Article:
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e-mail: david-pedersen@uiowa.edu

Release: Immediate

UI researchers studying genetics of panic disorder

IOWA CITY, Iowa -- Researchers at the University of Iowa College of Medicine are interested in talking to families whose members experience panic disorder -- repeated, unprovoked bouts of anxiety or terror that occur for no apparent reason.

The researchers hope that by studying family members with this condition, they will move closer toward identifying the gene or group of genes responsible for panic disorder.

"When something frightens us, it's normal to feel panicky or anxious. But what makes panic disorder a disease is that people with this condition suffer panic attacks when there is no reason for them to be frightened," says Dr. Raymond Crowe, UI professor of psychiatry. "This is a disorder that often runs in families, which is why we are interested in its genetic origins."

Crowe recently received a three-year, $600,000 grant from the National Institute of Mental Health to continue genetic linkage studies of families with panic disorder, a project he and his colleagues have been working on for 10 years. So far, UI researchers have studied 20 families -- about 300 people -- who have three or more members with panic disorder.

Panic disorder is one of several types of anxiety disorders, along with certain phobias, obsessive-compulsive disorder and post-traumatic stress disorder. Physical symptoms -- chest pain, dizziness, shortness of breath and sweating -- can often accompany panic attacks. It affects as many as three percent of the population and affects women more than twice as often as men.

Agoraphobia, or the fear of leaving the safety of one's home and being out in public, can sometimes occur because of panic disorder, Crowe says. "We've talked to people who have become agoraphobic because they had a panic attack in a public place. The experience made them fearful of returning to these types of situations," he says.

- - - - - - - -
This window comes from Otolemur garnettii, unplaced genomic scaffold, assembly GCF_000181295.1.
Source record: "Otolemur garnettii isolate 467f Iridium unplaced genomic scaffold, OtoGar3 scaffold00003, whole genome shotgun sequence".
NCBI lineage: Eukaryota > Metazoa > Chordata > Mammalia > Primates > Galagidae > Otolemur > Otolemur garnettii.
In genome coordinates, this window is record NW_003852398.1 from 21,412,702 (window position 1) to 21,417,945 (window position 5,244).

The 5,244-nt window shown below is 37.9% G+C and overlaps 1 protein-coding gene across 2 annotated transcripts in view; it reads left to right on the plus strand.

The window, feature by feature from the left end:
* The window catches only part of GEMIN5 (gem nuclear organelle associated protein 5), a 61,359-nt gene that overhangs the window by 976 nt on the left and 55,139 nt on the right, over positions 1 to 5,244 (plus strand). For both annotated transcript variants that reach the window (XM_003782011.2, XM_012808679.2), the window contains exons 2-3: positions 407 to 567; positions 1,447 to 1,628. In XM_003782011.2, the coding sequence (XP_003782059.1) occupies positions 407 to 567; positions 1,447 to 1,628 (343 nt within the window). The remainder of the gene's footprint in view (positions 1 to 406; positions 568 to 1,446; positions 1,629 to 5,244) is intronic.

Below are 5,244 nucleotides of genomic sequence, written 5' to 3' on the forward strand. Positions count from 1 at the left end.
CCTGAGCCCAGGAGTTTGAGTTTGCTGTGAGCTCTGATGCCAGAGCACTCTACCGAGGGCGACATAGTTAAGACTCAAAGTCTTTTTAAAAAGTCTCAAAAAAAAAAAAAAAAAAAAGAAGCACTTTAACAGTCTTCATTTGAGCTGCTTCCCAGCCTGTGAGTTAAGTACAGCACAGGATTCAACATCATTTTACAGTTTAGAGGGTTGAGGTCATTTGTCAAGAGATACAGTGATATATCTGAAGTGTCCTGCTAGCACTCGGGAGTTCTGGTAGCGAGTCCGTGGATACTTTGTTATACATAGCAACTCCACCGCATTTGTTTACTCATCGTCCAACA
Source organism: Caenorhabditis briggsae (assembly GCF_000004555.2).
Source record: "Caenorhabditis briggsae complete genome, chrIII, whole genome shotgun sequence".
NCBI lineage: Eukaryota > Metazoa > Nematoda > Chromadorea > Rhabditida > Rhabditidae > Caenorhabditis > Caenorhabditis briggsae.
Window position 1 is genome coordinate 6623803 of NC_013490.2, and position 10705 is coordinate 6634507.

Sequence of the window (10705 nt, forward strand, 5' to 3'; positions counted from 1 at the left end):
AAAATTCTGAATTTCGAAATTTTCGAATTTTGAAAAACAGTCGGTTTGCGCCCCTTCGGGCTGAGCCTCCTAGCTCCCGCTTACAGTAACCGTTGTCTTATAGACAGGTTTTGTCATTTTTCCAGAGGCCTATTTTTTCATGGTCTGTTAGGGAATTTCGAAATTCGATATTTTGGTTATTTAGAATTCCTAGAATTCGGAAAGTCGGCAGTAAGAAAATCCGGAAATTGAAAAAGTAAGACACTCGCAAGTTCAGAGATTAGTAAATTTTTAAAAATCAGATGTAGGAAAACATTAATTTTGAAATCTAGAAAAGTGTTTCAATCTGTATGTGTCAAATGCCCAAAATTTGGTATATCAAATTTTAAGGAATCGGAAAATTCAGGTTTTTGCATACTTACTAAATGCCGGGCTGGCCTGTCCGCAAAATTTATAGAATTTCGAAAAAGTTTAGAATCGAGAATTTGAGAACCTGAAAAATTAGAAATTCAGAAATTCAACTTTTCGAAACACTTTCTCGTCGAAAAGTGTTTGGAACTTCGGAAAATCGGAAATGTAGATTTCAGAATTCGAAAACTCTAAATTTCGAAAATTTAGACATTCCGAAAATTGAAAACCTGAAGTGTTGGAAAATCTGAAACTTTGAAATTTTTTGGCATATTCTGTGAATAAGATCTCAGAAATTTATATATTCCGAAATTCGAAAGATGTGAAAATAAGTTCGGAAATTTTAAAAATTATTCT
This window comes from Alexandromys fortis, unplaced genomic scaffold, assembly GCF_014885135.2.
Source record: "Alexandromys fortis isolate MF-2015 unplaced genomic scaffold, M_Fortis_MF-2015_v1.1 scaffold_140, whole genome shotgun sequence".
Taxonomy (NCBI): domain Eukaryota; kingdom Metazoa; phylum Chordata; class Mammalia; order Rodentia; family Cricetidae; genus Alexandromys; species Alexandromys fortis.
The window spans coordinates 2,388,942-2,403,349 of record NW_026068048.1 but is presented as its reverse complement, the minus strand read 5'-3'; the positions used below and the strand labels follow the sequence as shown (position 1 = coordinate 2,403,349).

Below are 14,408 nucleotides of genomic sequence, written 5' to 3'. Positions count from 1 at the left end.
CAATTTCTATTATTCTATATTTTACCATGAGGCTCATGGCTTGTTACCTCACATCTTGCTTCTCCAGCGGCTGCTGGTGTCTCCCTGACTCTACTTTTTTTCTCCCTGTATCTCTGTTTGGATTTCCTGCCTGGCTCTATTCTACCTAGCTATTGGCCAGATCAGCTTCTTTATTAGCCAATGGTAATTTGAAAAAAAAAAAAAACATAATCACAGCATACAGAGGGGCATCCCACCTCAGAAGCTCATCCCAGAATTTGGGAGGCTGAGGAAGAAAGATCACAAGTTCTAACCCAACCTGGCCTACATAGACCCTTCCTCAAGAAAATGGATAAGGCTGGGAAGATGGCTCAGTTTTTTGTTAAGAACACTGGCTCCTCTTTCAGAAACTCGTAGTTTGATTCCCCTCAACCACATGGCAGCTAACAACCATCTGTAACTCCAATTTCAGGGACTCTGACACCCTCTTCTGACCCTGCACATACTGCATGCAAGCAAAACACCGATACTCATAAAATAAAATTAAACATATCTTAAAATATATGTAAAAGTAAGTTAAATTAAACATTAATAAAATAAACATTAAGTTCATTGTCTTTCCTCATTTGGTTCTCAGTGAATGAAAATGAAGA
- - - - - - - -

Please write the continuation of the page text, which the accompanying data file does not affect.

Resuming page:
Several medical and behavioral treatments are available for panic disorder. Various antidepressants have been effective for panic disorder, and support groups also seem to help people with agoraphobia. But as Crowe notes, researchers have yet to find the biological basis for anxiety disorders. This is where genetics studies come in.

Crowe and his colleagues conduct interviews and collect small blood samples from families who have three or more members with panic disorder. The interviews, which last about an hour and are done at the families' homes, collect information about each person's panic attacks and the conditions that cause them. The interviews help confirm which persons in a family have the condition and which do not.

DNA is then extracted from the blood samples in order to study each person's genetic makeup. Genome markers --similar to mile markers on a road or map -- enable researchers to identify similarities or differences in people's genetic sequencing. "We look for whether all of the people in a family with panic disorder share one of those markers," Crowe says. "We want to see if people with the disorder inherit the marker and also if people who don't have the disorder do not inherit it."

If they do, and this kind of sharing becomes apparent in family after family, it suggests the shared marker is close to a gene that predisposes individuals to the disorder. "We use the markers as tools to narrow it down. Then we will look for actual genes in that area and see if we can find a mutation in one of them that might be the cause," Crowe says.

By identifying the disorder-causing gene, researchers may gain clues as to what parts of the brain, or which chemical messengers to the brain, are affected. This may ultimately lead to better, targeted treatments. "We might find a deficiency in a chemical or perhaps that the chemical is present, but inactive," Crowe says. "The more people and families we are able to study, the more it helps. Families with four, five or six members with panic disorder are really valuable to us."

Families with three or more members experiencing panic disorder are invited to take part in the UI study. For more information, call (319) 353-4347.

6/26/97